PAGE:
by John B. Kuhn
Tbe prayer meeting at Woosung Road was dismissed, and as the people began to leave, we finally clasped each other’s hands. I had heard of him, but now in the summer of 1927, in Shanghai, at China Inland Mission headquarters, we met. My wife Isobel had made his acquaintance previously in Vancouver, B.C.
James O. Fraser was a graduate in engineering at the University of London. He went to China as a missionary in 1908 and served in the southwestern province of Yunnan among both Chinese and Lisu. He formulated the script for the Lisa language, which became the basis for Lisu literature, including the recently translated Lisa Bible. Mr. Fraser also served two years in Kansu Province, and at various times in Shanghai at China Inland Mission headquarters. He was superintendent of the CIM work in Yunnan from 1928 to 1938. He died in Paoshan, Yunnan, at the age of fifty-two. The best known biography of Fraser is Behind the Banges by Mrs. Howard Taylor (Philadelphia: Overseas Missionary Fellowship. $2.50).
The prayer meeting at Woosung Road was dismissed, and as the people began to leave, we finally clasped each other’s hands. I had heard of him, but now in the summer of 1927, in Shanghai, at China Inland Mission headquarters, we met. My wife Isobel had made his acquaintance previously in Vancouver, B.C. She glowed with admiration as she told me her impressions of him. From her I had learned of his spirituality, his skill in handling the Scriptures, his accomplishments on the piano, and his disciplined pioneer missionary life in Southwest China.
There he stood, tall and spare in his white summer suit. The wistfulness about his eyes, and his relaxed, quiet bearing revealed to me a man of steady purpose who had worked among people of China’s hinterland fourteen years without a furlough. He was a master on the piano, yet was only able to have an accordion in far-off Yunnan; a graduate of the University of London in electrical engineering, yet called to serve where the people were still not used to flashlights – that was James O. Fraser!
"Are you going to Yunnan?" I asked him.
"Yes, in due course, and I’d like to take a few young men with me."
The attraction was electric. I felt there could be no higher privilege than to be sent to Yunnan Province under his escort. He had captured my heart.
A few months later our group of three new missionaries was on its way- to Yunnan with "J.O." as escort. Although our ship had scarcely weighed anchor, and although we were still in the Whangpoo River, Fraser began asking questions about Chinese characters on signboards along the bank. What dill they mean? He was testing our sprouting knowledge of Chinese.
As a conversationalist, he was always ready with a subject for discussion. The brisk walks on deck of our ship, the Empress of Asia, were always a time of enlightenment and instruction. He was an attractive companion in travel, always seeking the good of the person or party with him. In Hong Kong he was invited to give a musical program at the Y.M.C.A. After taking down the front of the piano, so that the volume would fill the house, he proceeded to play the masters from memory.
Later, aboard the small coastal vessel en route to Haiphong, he would call us aside for Bible meditation and prayer. There I perceived his deep spirituality and his penetrating insight into God’s Word.
FIRST LESSON IN HUMILITY
In Haiphong I was to have my first lesson in humility from him. We were staying in a French hotel. and, being assigned to the same room, we were to share the one big bed and be caged under the great spreading mosquito netting. Upon retiring, all seemed to be going well, when suddenly I sensed my partner was gone! Whereupon I discovered him on the floor. He had spread his own "pu kai" on the floor, though there was no net to cover him. He was not afraid to expose himself to the mosquitos, if only it would mean a peaceful night for his young partner. Neither did I realize at the time that malaria was a dangerous fever that killed thousands annually in the Orient, nor, of course, that J.O. would one day succumb to this disease. The young missionary was allowed to pass the night in peace.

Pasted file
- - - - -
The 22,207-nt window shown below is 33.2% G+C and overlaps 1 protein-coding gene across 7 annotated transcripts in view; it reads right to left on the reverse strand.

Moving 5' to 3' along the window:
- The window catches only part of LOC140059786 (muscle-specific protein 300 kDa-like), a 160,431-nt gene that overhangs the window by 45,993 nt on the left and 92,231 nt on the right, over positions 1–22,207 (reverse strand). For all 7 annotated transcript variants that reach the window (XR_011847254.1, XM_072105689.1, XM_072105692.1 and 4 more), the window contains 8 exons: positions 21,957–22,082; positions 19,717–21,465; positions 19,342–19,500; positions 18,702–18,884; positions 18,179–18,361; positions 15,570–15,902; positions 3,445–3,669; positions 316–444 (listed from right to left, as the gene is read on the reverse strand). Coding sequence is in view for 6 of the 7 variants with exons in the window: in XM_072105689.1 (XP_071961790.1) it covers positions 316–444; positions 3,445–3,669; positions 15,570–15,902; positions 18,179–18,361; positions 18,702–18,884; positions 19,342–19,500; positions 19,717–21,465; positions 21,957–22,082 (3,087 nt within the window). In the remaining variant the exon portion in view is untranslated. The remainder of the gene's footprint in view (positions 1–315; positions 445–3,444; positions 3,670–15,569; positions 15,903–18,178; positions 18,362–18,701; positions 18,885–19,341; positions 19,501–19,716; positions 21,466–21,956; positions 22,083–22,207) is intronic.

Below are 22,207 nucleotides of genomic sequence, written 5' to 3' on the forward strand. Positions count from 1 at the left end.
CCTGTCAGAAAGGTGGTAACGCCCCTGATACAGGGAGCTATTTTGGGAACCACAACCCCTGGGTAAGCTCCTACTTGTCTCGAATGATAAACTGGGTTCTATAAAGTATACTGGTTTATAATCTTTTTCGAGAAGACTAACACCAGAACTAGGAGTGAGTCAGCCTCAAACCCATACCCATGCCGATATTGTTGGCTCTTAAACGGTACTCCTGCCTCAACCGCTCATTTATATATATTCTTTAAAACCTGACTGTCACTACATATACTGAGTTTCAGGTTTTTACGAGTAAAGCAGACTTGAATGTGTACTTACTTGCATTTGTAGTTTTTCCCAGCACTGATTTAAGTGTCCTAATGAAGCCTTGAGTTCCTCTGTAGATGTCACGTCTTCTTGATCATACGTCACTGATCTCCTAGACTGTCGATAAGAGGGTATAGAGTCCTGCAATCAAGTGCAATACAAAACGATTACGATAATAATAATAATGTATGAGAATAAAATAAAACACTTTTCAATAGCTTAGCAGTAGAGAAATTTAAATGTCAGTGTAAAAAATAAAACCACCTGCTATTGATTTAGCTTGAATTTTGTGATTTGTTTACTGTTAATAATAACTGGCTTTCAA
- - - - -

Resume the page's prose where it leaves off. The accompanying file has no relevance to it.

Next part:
I soon found him to be agreatmixer, at home with all types of people, and in a number of languages. Did we need an interpreter in Indochina? He was right there to speak French. Or a Chinese speaker on the train? He was immediately available to sit with the fellow passenger and chat in fluent Chinese. I was later to learn that he was a thorough scholar in Chinese, with a ready command of the language in any situation.
I came to admire him among English-speaking people, too. There were no dull moments, or embarrassing silences in his company. He was alwavs ready with a pertinent question, a word of appropriate advice, a cheering commendation, or an expression of appreciation. In American circles he soon felt free and easy, often drawing smiles from his hearers at his own expense, as, for example, when he would tell how he learned to say "gas" instead of "petrol." Being fully conversant with the Yunnanese, he spoke the colloquial language most fluently. And with the Lisu? Well, they were his own people!
He was my first field superintendent. The spiritual tone and standard of his life ranked high with me. His ministry in prayer was outstanding. The spiritual conflict of those early years in Yunnan, where he buried himself for fourteen years before his first furlough, set a rare course of prayer warfare that was to bless and enrich many who heard him, most of all the Lisu tribe. It was for this people that he challenged the devil, and claimed from him a release of his captives in the name of Christ who conquered him on the cross. At this point the Lisu church was born, and a mighty spiritual conflagration ignited, the fires of which have continued to spread, until 70.000 Lisu souls have been swept into the Kingdom of God.
In a small Chinese loft I had my first visit from my superintendent. We sat together in an inner room, over the Word of God. He asked me to choose a portion of Scripture for meditation-it was 1 Peter 5. I shall never forget the satisfaction and appreciation this seemed to give him. I suppose he felt that something of the strategy in prayer warfare was now being transmitted to the younger worker. "Whom resist" ( 1 Pct. .5:9). was J.O.’s watchword.